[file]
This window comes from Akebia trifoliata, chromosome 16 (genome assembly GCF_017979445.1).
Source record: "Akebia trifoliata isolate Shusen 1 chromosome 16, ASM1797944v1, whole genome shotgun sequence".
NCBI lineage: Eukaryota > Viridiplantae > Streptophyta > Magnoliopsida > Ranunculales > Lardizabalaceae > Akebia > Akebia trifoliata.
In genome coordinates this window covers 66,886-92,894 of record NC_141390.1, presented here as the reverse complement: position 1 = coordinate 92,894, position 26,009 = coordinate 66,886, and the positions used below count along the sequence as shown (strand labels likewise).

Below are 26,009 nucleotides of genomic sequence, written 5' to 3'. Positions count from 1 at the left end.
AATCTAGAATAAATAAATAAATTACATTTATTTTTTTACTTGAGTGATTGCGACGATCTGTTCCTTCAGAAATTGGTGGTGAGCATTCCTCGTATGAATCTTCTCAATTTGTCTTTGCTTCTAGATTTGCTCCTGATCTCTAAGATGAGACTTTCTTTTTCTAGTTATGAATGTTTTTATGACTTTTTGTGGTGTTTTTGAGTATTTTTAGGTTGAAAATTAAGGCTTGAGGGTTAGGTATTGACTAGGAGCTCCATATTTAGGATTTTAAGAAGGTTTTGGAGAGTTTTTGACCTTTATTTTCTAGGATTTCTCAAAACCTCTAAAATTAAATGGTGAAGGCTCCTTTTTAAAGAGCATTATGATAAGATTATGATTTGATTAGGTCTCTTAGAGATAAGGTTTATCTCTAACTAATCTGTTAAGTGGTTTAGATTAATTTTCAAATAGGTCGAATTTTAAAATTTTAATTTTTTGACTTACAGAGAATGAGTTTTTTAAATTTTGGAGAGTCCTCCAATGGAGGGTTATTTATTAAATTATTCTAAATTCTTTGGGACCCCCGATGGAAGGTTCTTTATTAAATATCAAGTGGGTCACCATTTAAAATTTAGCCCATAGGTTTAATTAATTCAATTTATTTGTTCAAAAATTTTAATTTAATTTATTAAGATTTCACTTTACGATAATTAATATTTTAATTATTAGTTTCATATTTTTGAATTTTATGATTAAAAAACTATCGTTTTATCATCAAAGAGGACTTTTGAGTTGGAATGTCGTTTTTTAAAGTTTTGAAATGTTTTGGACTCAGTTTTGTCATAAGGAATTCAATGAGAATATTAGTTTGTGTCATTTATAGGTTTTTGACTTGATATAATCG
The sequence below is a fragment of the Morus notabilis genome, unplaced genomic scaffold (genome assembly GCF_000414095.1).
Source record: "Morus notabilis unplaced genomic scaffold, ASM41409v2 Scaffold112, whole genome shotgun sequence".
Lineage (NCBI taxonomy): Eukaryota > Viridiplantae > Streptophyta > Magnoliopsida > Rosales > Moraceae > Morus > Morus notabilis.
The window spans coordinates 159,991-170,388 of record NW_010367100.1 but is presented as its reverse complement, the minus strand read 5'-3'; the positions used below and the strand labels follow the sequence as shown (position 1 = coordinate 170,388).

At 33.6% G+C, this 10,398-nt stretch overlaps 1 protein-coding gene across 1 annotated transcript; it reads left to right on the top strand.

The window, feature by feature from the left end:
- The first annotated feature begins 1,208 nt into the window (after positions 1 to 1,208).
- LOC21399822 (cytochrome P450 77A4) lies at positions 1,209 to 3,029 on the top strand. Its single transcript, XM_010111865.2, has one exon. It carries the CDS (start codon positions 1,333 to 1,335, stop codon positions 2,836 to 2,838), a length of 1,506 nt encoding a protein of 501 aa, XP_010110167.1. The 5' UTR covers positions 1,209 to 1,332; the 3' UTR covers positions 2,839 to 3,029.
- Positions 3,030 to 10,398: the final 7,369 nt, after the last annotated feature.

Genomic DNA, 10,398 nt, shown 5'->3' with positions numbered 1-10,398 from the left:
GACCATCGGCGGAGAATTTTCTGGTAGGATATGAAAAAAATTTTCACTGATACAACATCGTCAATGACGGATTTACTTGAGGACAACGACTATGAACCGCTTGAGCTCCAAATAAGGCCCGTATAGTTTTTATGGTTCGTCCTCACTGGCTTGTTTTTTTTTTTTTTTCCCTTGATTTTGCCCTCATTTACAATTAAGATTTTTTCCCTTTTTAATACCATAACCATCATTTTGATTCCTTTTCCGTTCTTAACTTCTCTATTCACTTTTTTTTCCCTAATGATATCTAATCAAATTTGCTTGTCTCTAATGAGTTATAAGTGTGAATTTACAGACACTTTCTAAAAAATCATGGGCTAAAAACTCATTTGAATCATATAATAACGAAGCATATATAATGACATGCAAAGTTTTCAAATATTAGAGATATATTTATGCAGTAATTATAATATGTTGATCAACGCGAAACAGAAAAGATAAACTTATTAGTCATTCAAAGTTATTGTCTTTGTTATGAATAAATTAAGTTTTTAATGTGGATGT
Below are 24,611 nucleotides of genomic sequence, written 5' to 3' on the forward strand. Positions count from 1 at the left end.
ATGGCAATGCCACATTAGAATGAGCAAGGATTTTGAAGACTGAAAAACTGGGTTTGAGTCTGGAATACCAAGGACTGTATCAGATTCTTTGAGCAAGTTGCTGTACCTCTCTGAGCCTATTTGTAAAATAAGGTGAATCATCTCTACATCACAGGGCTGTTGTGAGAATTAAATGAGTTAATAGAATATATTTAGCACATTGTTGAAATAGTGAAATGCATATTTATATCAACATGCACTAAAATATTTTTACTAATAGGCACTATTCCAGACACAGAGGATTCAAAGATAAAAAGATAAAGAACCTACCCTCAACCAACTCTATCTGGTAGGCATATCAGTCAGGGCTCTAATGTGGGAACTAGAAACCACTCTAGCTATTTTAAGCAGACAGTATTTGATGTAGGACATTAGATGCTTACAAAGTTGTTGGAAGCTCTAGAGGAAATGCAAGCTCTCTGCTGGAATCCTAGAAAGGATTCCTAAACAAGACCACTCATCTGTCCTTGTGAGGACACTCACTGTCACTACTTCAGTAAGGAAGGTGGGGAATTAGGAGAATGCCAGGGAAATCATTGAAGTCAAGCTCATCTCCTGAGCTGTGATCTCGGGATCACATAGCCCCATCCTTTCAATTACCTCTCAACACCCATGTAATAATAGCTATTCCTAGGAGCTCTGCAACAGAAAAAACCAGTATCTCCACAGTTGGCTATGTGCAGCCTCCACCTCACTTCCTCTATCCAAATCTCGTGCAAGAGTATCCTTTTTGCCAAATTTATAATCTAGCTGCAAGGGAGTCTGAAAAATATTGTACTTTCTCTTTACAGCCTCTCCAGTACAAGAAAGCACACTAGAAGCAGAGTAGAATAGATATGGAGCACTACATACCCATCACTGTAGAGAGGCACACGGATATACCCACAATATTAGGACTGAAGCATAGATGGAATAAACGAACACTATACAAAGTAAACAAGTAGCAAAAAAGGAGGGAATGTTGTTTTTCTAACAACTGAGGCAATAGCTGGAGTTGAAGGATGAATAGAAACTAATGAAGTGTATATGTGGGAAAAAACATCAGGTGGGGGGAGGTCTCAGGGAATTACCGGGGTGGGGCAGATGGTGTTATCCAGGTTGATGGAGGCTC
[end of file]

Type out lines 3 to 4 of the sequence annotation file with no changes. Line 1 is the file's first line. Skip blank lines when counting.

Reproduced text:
NCBI lineage: Eukaryota > Viridiplantae > Streptophyta > Magnoliopsida > Ranunculales > Lardizabalaceae > Akebia > Akebia trifoliata.
In genome coordinates this window covers 66,886-92,894 of record NC_141390.1, presented here as the reverse complement: position 1 = coordinate 92,894, position 26,009 = coordinate 66,886, and the positions used below count along the sequence as shown (strand labels likewise).